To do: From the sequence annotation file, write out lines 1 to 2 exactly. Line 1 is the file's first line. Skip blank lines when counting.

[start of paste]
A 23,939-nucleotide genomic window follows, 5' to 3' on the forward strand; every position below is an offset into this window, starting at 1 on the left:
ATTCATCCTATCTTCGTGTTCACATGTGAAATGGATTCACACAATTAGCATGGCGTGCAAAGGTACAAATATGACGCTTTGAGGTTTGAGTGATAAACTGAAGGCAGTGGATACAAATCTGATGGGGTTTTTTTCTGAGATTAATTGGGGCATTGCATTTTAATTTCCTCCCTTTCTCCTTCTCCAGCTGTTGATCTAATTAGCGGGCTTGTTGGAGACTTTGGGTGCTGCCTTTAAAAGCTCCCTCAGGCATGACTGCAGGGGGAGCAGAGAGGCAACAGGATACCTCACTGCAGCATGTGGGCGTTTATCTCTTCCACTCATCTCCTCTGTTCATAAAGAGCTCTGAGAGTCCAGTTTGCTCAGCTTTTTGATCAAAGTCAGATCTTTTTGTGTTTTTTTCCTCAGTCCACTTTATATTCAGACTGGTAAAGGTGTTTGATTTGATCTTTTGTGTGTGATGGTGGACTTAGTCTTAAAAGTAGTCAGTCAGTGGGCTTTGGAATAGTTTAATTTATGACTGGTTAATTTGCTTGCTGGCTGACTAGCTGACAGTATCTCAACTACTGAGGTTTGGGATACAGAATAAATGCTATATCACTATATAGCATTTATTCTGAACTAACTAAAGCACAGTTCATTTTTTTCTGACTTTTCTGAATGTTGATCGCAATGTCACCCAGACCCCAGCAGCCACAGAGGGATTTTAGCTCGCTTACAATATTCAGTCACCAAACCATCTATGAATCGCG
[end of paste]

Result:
A 23,939-nucleotide genomic window follows, 5' to 3' on the forward strand; every position below is an offset into this window, starting at 1 on the left:
ATTCATCCTATCTTCGTGTTCACATGTGAAATGGATTCACACAATTAGCATGGCGTGCAAAGGTACAAATATGACGCTTTGAGGTTTGAGTGATAAACTGAAGGCAGTGGATACAAATCTGATGGGGTTTTTTTCTGAGATTAATTGGGGCATTGCATTTTAATTTCCTCCCTTTCTCCTTCTCCAGCTGTTGATCTAATTAGCGGGCTTGTTGGAGACTTTGGGTGCTGCCTTTAAAAGCTCCCTCAGGCATGACTGCAGGGGGAGCAGAGAGGCAACAGGATACCTCACTGCAGCATGTGGGCGTTTATCTCTTCCACTCATCTCCTCTGTTCATAAAGAGCTCTGAGAGTCCAGTTTGCTCAGCTTTTTGATCAAAGTCAGATCTTTTTGTGTTTTTTTCCTCAGTCCACTTTATATTCAGACTGGTAAAGGTGTTTGATTTGATCTTTTGTGTGTGATGGTGGACTTAGTCTTAAAAGTAGTCAGTCAGTGGGCTTTGGAATAGTTTAATTTATGACTGGTTAATTTGCTTGCTGGCTGACTAGCTGACAGTATCTCAACTACTGAGGTTTGGGATACAGAATAAATGCTATATCACTATATAGCATTTATTCTGAACTAACTAAAGCACAGTTCATTTTTTTCTGACTTTTCTGAATGTTGATCGCAATGTCACCCAGACCCCAGCAGCCACAGAGGGATTTTAGCTCGCTTACAATATTCAGTCACCAAACCATCTATGAATCGCG